Wednesday, April 10, 2013

Film Analysis from Point Zero, Part 1

(first a preface, which ended up being longer than the entry itself...)

This entry, the first of three, is a reflection on an ideal starting point when analyzing film, literature, culture, etc. These entries in a sense present nothing new -- one of my favorite lit. professors as an undergrad proposed, as I remember it at least, that it doesn't necessarily matter whether or not one likes a work of fiction, what matters is that one uses a fictional text to respond to the questions that the text itself asks -- rather than, conversely, imposing one's ideology onto the text. (An ideological imposition onto/response to a text could look like this: "I don't like film x because it does not conform to my preconceived/learned/inherited understanding of reality.")

What I am basically attempting is to respond to texts on their own terms. In addition, I've been thinking about Charles Seife's Zero: The Biography of a Dangerous Idea and Slavoj Žižek’s ideas in Less Than Nothing.

So, these entries on Point Zero are probably works of fiction more than anything -- for, just as others have concluded, Terry Eagleton has nicely negated the possibility of a non-ideological reading of a text in Literary Theory. Starting an analysis from Point Zero is impossible. I guess that's what I like about it.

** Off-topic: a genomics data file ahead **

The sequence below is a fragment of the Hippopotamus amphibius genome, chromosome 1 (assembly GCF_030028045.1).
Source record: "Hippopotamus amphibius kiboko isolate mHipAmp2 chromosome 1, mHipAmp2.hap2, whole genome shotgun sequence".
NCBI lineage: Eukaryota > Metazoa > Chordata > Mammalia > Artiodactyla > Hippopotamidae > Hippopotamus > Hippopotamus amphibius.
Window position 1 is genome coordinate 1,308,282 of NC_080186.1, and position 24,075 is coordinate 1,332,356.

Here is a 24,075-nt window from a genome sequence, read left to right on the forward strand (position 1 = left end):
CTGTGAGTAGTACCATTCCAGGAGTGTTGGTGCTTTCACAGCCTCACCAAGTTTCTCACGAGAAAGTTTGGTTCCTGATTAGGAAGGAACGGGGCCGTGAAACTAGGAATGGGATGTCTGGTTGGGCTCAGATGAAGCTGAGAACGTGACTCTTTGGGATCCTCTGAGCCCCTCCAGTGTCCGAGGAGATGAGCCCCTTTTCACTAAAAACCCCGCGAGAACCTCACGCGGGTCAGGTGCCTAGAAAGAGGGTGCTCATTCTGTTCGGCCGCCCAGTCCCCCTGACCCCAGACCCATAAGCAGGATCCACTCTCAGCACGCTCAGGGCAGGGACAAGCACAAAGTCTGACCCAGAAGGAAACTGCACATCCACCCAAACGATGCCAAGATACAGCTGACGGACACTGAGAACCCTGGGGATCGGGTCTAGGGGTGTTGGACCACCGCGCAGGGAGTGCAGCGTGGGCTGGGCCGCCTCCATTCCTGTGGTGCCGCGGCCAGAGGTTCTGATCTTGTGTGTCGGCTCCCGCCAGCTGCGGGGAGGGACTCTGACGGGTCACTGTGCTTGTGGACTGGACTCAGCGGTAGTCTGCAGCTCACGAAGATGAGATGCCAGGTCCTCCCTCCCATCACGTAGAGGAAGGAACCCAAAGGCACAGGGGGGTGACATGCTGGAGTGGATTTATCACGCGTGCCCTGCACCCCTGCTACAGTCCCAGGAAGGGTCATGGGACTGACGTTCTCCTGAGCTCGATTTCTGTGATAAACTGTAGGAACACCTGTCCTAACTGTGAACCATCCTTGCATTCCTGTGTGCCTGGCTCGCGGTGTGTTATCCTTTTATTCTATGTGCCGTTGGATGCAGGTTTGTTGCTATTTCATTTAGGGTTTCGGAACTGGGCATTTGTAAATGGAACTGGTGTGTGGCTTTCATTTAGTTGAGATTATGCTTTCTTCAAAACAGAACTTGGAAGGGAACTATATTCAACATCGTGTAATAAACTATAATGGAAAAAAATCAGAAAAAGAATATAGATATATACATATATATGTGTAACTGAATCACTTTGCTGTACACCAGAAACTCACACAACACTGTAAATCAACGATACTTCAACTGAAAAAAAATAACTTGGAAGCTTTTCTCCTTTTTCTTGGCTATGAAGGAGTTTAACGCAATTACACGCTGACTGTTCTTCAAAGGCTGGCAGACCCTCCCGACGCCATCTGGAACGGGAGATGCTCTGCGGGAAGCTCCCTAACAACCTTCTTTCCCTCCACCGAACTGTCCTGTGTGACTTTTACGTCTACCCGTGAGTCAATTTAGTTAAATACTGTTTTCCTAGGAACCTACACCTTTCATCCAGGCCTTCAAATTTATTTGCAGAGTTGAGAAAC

My desire is to meditate on this fraction of a second, or series of fractions of seconds, that occur at the initiation of a writing about/response to cinema. I'm interested in these two questions: Isn't a response to cinema a work of creativity, just as the film itself is a work of creativity? And from what starting point does one's response emerge?

-- -- -- -- -- --

My (hope is that my) film analyses start at position zero: emptiness, nothing, absence, invisibility, no-expectation.

Film analysis from point zero emerges from a place of no-substance, no-place, from a darkened theater or living room -- like the forest in Canto I of Dante's Inferno which is no-forest, no-geographical location, a metaphysical space -- when the electric shadows and sound waves begin, each cinematic artifact registers an affect, emotional, or intellectual response that connects one attuned (the viewer at status zero) to a visual environment ...

... the visual environment of the film is a series of ones (1's) and zeros (0's)... as in The Matrix, a reality comprised of zeros and ones. Each number greater than one a combination of ones rather than individual numbers in their own right ... all we are/have is ones and zeroes ...

From position zero, creation begins, both in terms of the production (out of nothing) of a film, and in terms of film analysis (out of nothing) -- the end result is a new entity, a new series of ones out of zero. Ex nihilo.

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